by Rebecca Merrett

Future of mobile, IoT driven by speech recognition: Andrew Ng

May 06, 20153 mins
MobileSmall and Medium Business

Artificial intelligence researcher and chief scientist at Baidu, Andrew Ng, sees speech recognition making a much larger impact in the future of mobile and IoT devices than we imagine today.

Speech recognition has come a long way over the last couple of decades and is starting to take off, but many people still predominantly interact with devices through typing on a keyboard or touchscreen, said Ng. That’s because speech recognition’s accuracy to transcribe words and understand the request is far from making it more convenient than typing.

“Speech recognition, depending on the circumstances, is say 95 per cent accurate. So maybe it gets one word in 20 wrong. That’s really annoying if it gets one in 20 wrong and you probably don’t want to use it very often. That’s probably where speech recognition is today,” Ng said at the CeBIT event in Sydney today.

But Ng’s focus on speech recognition at Baidu might just do away with the idea of typing out instructions for devices to carry out functions. The future is all about talking to machines, he said.

“I think that as speech recognition accuracy goes from say 95 per cent to 98, 99 to 99.9, all of us in the room will go from barely using it today or infrequently to using it all the time.

“Most people underestimate the difference between 95 and 99 per cent accuracy – 99 per cent is a game changer.”

He said being able to hone in on the user’s voice while not being thrown off by background noise is still a major challenge in speech recognition technology, which if effectively overcome, would be a big step forward.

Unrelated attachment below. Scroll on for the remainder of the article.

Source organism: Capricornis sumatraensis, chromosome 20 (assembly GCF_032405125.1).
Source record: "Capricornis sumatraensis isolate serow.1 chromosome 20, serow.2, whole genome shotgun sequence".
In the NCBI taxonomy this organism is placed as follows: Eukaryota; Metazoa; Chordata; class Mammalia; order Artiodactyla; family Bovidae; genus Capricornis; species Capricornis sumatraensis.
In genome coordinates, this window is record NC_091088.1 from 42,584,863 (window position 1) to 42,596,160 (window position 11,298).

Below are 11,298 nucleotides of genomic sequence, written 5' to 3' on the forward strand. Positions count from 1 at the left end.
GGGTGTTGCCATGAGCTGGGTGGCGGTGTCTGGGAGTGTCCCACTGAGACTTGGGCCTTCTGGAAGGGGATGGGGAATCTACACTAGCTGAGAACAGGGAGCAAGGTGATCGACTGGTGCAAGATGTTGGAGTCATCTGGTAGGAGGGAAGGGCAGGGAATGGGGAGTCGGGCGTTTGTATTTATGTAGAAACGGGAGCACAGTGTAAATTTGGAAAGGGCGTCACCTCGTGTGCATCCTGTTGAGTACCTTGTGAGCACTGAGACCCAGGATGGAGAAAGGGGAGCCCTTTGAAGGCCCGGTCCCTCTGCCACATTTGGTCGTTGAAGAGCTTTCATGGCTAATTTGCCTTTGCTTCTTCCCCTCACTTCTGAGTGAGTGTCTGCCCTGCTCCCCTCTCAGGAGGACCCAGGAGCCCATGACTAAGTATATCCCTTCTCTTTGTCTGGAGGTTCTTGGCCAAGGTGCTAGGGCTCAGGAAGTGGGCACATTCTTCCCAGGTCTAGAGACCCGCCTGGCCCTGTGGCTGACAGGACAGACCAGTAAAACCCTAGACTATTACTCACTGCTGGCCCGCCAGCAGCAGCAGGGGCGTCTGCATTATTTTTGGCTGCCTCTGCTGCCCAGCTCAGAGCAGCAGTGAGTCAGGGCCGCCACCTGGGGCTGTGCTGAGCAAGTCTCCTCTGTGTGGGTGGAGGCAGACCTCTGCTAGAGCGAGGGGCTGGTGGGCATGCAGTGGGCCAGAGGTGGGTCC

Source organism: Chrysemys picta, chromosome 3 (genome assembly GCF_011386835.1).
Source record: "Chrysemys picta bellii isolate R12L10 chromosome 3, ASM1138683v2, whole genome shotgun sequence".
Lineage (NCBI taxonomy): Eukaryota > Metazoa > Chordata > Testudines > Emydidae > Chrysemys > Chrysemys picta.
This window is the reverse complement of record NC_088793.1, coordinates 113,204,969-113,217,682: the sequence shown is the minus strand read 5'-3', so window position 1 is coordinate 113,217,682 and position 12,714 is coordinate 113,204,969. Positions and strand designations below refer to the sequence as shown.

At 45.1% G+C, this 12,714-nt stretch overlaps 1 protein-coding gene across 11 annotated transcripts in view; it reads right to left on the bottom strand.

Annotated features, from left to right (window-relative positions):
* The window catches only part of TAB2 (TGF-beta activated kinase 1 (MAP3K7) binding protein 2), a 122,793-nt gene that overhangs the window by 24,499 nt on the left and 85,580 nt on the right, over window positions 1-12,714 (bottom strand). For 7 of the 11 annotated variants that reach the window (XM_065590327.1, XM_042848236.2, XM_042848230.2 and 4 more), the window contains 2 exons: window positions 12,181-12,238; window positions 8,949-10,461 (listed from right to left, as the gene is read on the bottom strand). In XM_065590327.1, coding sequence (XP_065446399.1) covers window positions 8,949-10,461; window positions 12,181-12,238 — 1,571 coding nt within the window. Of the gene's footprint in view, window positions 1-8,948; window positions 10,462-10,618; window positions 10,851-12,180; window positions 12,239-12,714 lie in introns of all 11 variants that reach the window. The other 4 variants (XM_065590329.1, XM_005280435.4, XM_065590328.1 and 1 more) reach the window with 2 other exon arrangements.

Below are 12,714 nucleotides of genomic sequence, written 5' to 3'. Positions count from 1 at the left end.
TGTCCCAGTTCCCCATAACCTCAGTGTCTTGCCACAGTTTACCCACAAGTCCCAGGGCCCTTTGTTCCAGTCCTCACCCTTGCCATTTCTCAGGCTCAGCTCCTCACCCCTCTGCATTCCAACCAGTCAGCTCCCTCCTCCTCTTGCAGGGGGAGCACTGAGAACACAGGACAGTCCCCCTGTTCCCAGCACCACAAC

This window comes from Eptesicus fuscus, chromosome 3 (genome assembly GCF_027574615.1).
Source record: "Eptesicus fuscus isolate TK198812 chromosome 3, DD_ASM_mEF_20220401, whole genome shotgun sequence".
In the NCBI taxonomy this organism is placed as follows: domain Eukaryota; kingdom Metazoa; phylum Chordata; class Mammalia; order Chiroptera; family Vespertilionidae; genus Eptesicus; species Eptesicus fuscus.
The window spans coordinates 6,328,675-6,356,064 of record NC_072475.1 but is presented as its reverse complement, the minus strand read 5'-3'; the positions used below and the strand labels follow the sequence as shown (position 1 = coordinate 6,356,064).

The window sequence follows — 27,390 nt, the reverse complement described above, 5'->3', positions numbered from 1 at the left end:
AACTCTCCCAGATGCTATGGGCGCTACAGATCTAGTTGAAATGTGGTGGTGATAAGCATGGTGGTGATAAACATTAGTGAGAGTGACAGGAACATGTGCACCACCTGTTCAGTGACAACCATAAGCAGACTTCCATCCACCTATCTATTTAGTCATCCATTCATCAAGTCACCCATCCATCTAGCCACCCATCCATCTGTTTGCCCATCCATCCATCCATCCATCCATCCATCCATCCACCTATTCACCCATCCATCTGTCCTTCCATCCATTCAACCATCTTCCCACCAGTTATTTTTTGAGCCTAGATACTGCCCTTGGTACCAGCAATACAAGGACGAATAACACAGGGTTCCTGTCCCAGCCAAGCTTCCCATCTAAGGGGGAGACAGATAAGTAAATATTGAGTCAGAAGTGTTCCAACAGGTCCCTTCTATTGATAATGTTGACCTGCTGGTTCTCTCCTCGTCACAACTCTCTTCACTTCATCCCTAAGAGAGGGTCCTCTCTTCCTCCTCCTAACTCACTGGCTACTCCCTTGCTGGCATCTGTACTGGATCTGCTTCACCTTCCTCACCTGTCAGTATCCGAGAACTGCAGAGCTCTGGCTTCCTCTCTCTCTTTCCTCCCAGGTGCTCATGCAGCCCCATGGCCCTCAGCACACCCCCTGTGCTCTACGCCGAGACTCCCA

“You are driving home and you need to send a text message. In a noisy car today, I wouldn’t even try to use speech recognition.”

When it comes to the Internet of Things, speech recognition will have a major role in providing seamless interaction, Ng said.

“I hope that some day I’ll have grandchildren who come to me and say, ‘Hey grandpa, do remember back when you were young where you said something to your microwave or oven and it would just sit there and ignore you? That just seems rude.’”

Ng said deep learning is needed to improve the capability of speech recognition. Deep learning is a neural network – which loosely simulates the way the brains transmits data – that has many hidden layers between input and output data.

“Deep learning algorithms, also called neural networks, just keep on getting better as you give it more data. And so in the regime of big data, they are out performing the older generation of algorithms.”

However, there is a way to go in building deep neural nets that are super efficient and effective to even meet a fraction of what the human brain is capable of, Ng said.

“For those of us on the frontline writing and shipping code, even though these learning algorithms take loose inspiration from the brain, when you dive into the details, they are really nothing like the human brain.”